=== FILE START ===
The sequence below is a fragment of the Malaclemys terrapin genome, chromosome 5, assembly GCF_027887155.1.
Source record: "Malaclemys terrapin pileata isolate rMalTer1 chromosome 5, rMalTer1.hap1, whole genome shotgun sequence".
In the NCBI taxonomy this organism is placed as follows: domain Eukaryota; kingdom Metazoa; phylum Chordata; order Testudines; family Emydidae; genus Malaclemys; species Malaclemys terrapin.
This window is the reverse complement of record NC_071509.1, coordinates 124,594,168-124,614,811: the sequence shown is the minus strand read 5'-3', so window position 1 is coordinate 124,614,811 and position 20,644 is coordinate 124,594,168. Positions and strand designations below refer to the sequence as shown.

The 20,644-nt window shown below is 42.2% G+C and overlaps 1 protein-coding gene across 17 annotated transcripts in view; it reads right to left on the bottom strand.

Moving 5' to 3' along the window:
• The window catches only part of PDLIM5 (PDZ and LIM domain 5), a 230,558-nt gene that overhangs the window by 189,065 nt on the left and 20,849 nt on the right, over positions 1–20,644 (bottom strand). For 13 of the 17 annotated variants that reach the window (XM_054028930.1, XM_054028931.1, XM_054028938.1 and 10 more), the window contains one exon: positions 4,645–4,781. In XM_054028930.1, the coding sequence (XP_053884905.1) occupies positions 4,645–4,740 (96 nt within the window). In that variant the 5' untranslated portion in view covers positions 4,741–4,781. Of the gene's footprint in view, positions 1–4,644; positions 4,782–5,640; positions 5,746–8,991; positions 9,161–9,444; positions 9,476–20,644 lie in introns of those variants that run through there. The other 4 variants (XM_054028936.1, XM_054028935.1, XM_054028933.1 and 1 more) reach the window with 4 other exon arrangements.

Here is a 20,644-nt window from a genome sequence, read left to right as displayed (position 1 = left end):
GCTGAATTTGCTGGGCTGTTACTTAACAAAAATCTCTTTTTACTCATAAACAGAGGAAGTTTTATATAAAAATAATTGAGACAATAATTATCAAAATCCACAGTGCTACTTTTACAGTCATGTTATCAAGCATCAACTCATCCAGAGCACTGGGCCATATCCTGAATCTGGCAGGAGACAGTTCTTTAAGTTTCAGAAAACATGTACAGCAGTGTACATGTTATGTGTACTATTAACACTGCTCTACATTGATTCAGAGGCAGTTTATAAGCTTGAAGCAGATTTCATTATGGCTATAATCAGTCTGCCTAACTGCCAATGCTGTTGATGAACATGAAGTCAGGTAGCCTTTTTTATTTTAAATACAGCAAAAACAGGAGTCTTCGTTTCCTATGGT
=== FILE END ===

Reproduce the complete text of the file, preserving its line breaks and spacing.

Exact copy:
The sequence below is a fragment of the Malaclemys terrapin genome, chromosome 5, assembly GCF_027887155.1.
Source record: "Malaclemys terrapin pileata isolate rMalTer1 chromosome 5, rMalTer1.hap1, whole genome shotgun sequence".
In the NCBI taxonomy this organism is placed as follows: domain Eukaryota; kingdom Metazoa; phylum Chordata; order Testudines; family Emydidae; genus Malaclemys; species Malaclemys terrapin.
This window is the reverse complement of record NC_071509.1, coordinates 124,594,168-124,614,811: the sequence shown is the minus strand read 5'-3', so window position 1 is coordinate 124,614,811 and position 20,644 is coordinate 124,594,168. Positions and strand designations below refer to the sequence as shown.

The 20,644-nt window shown below is 42.2% G+C and overlaps 1 protein-coding gene across 17 annotated transcripts in view; it reads right to left on the bottom strand.

Moving 5' to 3' along the window:
• The window catches only part of PDLIM5 (PDZ and LIM domain 5), a 230,558-nt gene that overhangs the window by 189,065 nt on the left and 20,849 nt on the right, over positions 1–20,644 (bottom strand). For 13 of the 17 annotated variants that reach the window (XM_054028930.1, XM_054028931.1, XM_054028938.1 and 10 more), the window contains one exon: positions 4,645–4,781. In XM_054028930.1, the coding sequence (XP_053884905.1) occupies positions 4,645–4,740 (96 nt within the window). In that variant the 5' untranslated portion in view covers positions 4,741–4,781. Of the gene's footprint in view, positions 1–4,644; positions 4,782–5,640; positions 5,746–8,991; positions 9,161–9,444; positions 9,476–20,644 lie in introns of those variants that run through there. The other 4 variants (XM_054028936.1, XM_054028935.1, XM_054028933.1 and 1 more) reach the window with 4 other exon arrangements.

Here is a 20,644-nt window from a genome sequence, read left to right as displayed (position 1 = left end):
GCTGAATTTGCTGGGCTGTTACTTAACAAAAATCTCTTTTTACTCATAAACAGAGGAAGTTTTATATAAAAATAATTGAGACAATAATTATCAAAATCCACAGTGCTACTTTTACAGTCATGTTATCAAGCATCAACTCATCCAGAGCACTGGGCCATATCCTGAATCTGGCAGGAGACAGTTCTTTAAGTTTCAGAAAACATGTACAGCAGTGTACATGTTATGTGTACTATTAACACTGCTCTACATTGATTCAGAGGCAGTTTATAAGCTTGAAGCAGATTTCATTATGGCTATAATCAGTCTGCCTAACTGCCAATGCTGTTGATGAACATGAAGTCAGGTAGCCTTTTTTATTTTAAATACAGCAAAAACAGGAGTCTTCGTTTCCTATGGT